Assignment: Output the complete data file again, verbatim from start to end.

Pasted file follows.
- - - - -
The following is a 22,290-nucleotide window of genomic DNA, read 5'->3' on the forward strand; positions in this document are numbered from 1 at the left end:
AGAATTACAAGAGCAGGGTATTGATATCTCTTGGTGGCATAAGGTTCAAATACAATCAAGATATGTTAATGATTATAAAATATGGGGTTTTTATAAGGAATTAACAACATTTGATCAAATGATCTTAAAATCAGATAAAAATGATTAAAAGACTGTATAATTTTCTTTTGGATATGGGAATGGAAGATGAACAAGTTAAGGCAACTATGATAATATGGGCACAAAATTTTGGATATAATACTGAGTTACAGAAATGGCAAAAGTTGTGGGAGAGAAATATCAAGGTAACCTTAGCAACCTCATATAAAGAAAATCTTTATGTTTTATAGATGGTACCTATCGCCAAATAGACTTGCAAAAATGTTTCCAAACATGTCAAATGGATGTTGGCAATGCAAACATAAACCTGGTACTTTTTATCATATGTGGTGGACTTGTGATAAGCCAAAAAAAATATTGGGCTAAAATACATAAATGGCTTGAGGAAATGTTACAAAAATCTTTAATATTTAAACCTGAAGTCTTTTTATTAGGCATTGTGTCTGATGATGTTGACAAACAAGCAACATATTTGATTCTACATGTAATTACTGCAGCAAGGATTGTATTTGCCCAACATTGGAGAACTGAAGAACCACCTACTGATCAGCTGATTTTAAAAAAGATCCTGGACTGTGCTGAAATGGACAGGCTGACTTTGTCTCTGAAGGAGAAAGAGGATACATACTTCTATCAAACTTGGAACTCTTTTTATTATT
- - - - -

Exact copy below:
The following is a 22,290-nucleotide window of genomic DNA, read 5'->3' on the forward strand; positions in this document are numbered from 1 at the left end:
AGAATTACAAGAGCAGGGTATTGATATCTCTTGGTGGCATAAGGTTCAAATACAATCAAGATATGTTAATGATTATAAAATATGGGGTTTTTATAAGGAATTAACAACATTTGATCAAATGATCTTAAAATCAGATAAAAATGATTAAAAGACTGTATAATTTTCTTTTGGATATGGGAATGGAAGATGAACAAGTTAAGGCAACTATGATAATATGGGCACAAAATTTTGGATATAATACTGAGTTACAGAAATGGCAAAAGTTGTGGGAGAGAAATATCAAGGTAACCTTAGCAACCTCATATAAAGAAAATCTTTATGTTTTATAGATGGTACCTATCGCCAAATAGACTTGCAAAAATGTTTCCAAACATGTCAAATGGATGTTGGCAATGCAAACATAAACCTGGTACTTTTTATCATATGTGGTGGACTTGTGATAAGCCAAAAAAAATATTGGGCTAAAATACATAAATGGCTTGAGGAAATGTTACAAAAATCTTTAATATTTAAACCTGAAGTCTTTTTATTAGGCATTGTGTCTGATGATGTTGACAAACAAGCAACATATTTGATTCTACATGTAATTACTGCAGCAAGGATTGTATTTGCCCAACATTGGAGAACTGAAGAACCACCTACTGATCAGCTGATTTTAAAAAAGATCCTGGACTGTGCTGAAATGGACAGGCTGACTTTGTCTCTGAAGGAGAAAGAGGATACATACTTCTATCAAACTTGGAACTCTTTTTATTATT